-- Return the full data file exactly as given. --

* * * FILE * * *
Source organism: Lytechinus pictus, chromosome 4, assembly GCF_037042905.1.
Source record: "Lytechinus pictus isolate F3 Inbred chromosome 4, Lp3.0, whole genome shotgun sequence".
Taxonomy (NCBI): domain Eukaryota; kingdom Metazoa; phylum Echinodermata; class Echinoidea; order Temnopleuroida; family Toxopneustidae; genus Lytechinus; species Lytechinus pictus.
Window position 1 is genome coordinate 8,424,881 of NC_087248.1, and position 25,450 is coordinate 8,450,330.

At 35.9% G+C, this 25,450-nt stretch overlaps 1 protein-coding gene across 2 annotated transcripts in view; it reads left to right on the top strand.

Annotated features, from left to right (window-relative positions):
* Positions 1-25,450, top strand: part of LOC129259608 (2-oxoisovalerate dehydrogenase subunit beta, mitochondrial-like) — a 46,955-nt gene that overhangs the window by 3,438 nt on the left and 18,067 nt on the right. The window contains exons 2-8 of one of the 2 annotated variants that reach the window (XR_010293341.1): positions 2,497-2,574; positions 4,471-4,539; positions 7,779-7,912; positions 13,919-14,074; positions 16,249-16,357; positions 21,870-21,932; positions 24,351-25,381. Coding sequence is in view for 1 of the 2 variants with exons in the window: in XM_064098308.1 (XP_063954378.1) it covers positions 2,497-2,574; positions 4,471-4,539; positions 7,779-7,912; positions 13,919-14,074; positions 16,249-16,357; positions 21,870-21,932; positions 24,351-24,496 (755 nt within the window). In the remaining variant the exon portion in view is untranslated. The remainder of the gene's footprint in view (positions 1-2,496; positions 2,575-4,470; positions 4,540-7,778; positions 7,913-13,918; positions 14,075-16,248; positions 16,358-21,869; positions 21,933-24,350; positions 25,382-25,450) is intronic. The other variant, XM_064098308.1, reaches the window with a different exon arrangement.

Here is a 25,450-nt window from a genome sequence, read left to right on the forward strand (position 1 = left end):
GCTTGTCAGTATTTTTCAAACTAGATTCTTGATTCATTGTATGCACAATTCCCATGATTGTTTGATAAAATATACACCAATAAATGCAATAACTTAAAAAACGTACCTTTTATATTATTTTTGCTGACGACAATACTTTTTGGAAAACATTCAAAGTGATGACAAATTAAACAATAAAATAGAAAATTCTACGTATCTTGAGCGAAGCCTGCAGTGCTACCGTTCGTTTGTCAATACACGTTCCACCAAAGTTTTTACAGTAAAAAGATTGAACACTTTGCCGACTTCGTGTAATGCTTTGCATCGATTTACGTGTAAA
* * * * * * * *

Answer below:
Source organism: Lytechinus pictus, chromosome 4, assembly GCF_037042905.1.
Source record: "Lytechinus pictus isolate F3 Inbred chromosome 4, Lp3.0, whole genome shotgun sequence".
Taxonomy (NCBI): domain Eukaryota; kingdom Metazoa; phylum Echinodermata; class Echinoidea; order Temnopleuroida; family Toxopneustidae; genus Lytechinus; species Lytechinus pictus.
Window position 1 is genome coordinate 8,424,881 of NC_087248.1, and position 25,450 is coordinate 8,450,330.

At 35.9% G+C, this 25,450-nt stretch overlaps 1 protein-coding gene across 2 annotated transcripts in view; it reads left to right on the top strand.

Annotated features, from left to right (window-relative positions):
* Positions 1-25,450, top strand: part of LOC129259608 (2-oxoisovalerate dehydrogenase subunit beta, mitochondrial-like) — a 46,955-nt gene that overhangs the window by 3,438 nt on the left and 18,067 nt on the right. The window contains exons 2-8 of one of the 2 annotated variants that reach the window (XR_010293341.1): positions 2,497-2,574; positions 4,471-4,539; positions 7,779-7,912; positions 13,919-14,074; positions 16,249-16,357; positions 21,870-21,932; positions 24,351-25,381. Coding sequence is in view for 1 of the 2 variants with exons in the window: in XM_064098308.1 (XP_063954378.1) it covers positions 2,497-2,574; positions 4,471-4,539; positions 7,779-7,912; positions 13,919-14,074; positions 16,249-16,357; positions 21,870-21,932; positions 24,351-24,496 (755 nt within the window). In the remaining variant the exon portion in view is untranslated. The remainder of the gene's footprint in view (positions 1-2,496; positions 2,575-4,470; positions 4,540-7,778; positions 7,913-13,918; positions 14,075-16,248; positions 16,358-21,869; positions 21,933-24,350; positions 25,382-25,450) is intronic. The other variant, XM_064098308.1, reaches the window with a different exon arrangement.

Here is a 25,450-nt window from a genome sequence, read left to right on the forward strand (position 1 = left end):
GCTTGTCAGTATTTTTCAAACTAGATTCTTGATTCATTGTATGCACAATTCCCATGATTGTTTGATAAAATATACACCAATAAATGCAATAACTTAAAAAACGTACCTTTTATATTATTTTTGCTGACGACAATACTTTTTGGAAAACATTCAAAGTGATGACAAATTAAACAATAAAATAGAAAATTCTACGTATCTTGAGCGAAGCCTGCAGTGCTACCGTTCGTTTGTCAATACACGTTCCACCAAAGTTTTTACAGTAAAAAGATTGAACACTTTGCCGACTTCGTGTAATGCTTTGCATCGATTTACGTGTAAA